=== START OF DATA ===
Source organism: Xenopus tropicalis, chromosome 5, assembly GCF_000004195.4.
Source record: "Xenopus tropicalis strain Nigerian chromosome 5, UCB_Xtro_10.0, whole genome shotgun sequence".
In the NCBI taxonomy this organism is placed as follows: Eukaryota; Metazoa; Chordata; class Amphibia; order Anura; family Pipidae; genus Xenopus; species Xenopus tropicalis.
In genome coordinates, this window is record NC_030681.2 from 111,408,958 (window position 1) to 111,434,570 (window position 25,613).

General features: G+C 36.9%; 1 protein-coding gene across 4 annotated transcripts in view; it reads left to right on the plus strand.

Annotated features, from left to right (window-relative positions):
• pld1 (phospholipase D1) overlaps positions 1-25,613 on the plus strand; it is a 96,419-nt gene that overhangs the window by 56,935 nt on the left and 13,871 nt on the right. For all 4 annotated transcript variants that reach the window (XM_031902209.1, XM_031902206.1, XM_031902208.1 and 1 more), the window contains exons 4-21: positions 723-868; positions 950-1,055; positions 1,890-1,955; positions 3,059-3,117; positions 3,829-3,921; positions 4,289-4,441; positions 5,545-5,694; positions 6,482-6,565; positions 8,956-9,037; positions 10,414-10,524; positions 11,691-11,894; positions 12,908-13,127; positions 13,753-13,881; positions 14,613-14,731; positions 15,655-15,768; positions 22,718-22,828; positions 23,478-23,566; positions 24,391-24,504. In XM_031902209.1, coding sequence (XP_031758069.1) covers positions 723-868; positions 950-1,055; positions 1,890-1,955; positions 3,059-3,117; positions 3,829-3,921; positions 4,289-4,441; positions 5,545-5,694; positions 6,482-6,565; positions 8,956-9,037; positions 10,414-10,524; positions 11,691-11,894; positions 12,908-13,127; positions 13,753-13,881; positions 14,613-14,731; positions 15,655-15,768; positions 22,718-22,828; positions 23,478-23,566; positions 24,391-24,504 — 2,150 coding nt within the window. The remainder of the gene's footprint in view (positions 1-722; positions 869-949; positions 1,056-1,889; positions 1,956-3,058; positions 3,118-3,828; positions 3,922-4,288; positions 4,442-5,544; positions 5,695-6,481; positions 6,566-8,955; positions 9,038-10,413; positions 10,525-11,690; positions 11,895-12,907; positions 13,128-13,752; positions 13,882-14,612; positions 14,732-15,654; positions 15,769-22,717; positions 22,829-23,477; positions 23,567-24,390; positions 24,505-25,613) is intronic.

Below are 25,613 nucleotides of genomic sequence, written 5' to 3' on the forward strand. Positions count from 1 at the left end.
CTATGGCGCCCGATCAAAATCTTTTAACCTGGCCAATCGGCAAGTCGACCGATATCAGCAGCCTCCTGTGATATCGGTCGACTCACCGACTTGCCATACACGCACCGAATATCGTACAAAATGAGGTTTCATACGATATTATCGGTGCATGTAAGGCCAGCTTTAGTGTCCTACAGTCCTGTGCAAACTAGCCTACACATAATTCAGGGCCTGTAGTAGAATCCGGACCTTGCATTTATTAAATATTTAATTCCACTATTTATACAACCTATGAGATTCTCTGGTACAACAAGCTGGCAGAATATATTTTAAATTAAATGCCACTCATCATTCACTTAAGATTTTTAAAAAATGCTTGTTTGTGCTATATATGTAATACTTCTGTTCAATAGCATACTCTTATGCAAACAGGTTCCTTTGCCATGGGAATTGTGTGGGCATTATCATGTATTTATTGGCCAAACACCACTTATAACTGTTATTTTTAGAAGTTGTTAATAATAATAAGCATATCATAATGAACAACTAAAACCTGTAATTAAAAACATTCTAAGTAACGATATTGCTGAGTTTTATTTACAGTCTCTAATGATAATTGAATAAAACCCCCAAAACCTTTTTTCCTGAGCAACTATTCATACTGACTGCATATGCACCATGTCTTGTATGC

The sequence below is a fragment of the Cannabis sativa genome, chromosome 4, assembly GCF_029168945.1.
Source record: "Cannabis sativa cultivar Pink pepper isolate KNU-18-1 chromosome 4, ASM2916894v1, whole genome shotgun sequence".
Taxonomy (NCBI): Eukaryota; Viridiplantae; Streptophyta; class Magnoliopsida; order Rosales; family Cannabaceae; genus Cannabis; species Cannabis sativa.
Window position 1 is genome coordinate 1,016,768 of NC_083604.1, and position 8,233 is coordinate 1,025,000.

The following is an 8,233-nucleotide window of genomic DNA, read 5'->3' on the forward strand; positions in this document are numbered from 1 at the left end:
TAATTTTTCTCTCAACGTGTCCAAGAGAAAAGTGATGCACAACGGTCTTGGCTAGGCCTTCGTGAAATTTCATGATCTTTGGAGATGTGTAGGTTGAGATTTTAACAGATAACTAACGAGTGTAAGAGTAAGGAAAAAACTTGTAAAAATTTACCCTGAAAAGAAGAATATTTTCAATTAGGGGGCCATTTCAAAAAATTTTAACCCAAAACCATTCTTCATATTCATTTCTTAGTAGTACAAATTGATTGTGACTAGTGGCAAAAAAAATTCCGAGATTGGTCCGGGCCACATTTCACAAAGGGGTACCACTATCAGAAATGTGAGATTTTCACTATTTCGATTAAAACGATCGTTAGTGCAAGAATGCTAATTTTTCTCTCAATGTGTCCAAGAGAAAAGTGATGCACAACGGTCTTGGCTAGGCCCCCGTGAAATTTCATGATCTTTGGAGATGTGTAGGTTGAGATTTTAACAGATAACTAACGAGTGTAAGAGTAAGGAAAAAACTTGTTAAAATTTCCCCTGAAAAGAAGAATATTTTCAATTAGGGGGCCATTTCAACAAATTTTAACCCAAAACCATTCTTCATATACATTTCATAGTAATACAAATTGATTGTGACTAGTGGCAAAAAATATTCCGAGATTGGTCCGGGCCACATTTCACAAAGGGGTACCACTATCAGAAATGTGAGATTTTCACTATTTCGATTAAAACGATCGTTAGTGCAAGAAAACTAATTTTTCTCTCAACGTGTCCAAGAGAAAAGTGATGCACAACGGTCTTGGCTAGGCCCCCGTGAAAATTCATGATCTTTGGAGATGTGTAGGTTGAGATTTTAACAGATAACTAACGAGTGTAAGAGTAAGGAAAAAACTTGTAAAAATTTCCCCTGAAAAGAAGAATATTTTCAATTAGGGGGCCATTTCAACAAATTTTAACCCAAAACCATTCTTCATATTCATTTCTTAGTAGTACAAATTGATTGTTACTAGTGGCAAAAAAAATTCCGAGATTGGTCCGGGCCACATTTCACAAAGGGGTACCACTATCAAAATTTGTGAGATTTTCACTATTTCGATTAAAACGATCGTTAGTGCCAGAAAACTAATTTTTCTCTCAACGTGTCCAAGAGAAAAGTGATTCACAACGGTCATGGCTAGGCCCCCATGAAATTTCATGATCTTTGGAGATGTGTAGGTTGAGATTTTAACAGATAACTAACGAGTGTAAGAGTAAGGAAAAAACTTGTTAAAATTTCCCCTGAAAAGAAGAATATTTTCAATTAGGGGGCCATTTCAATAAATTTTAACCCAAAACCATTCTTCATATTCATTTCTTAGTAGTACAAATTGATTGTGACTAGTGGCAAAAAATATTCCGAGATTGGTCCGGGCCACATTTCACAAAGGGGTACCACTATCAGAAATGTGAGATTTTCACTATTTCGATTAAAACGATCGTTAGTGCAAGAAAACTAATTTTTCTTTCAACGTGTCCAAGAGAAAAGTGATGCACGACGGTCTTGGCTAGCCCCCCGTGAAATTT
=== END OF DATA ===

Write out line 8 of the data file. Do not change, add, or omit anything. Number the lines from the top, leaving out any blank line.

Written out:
Below are 25,613 nucleotides of genomic sequence, written 5' to 3' on the forward strand. Positions count from 1 at the left end.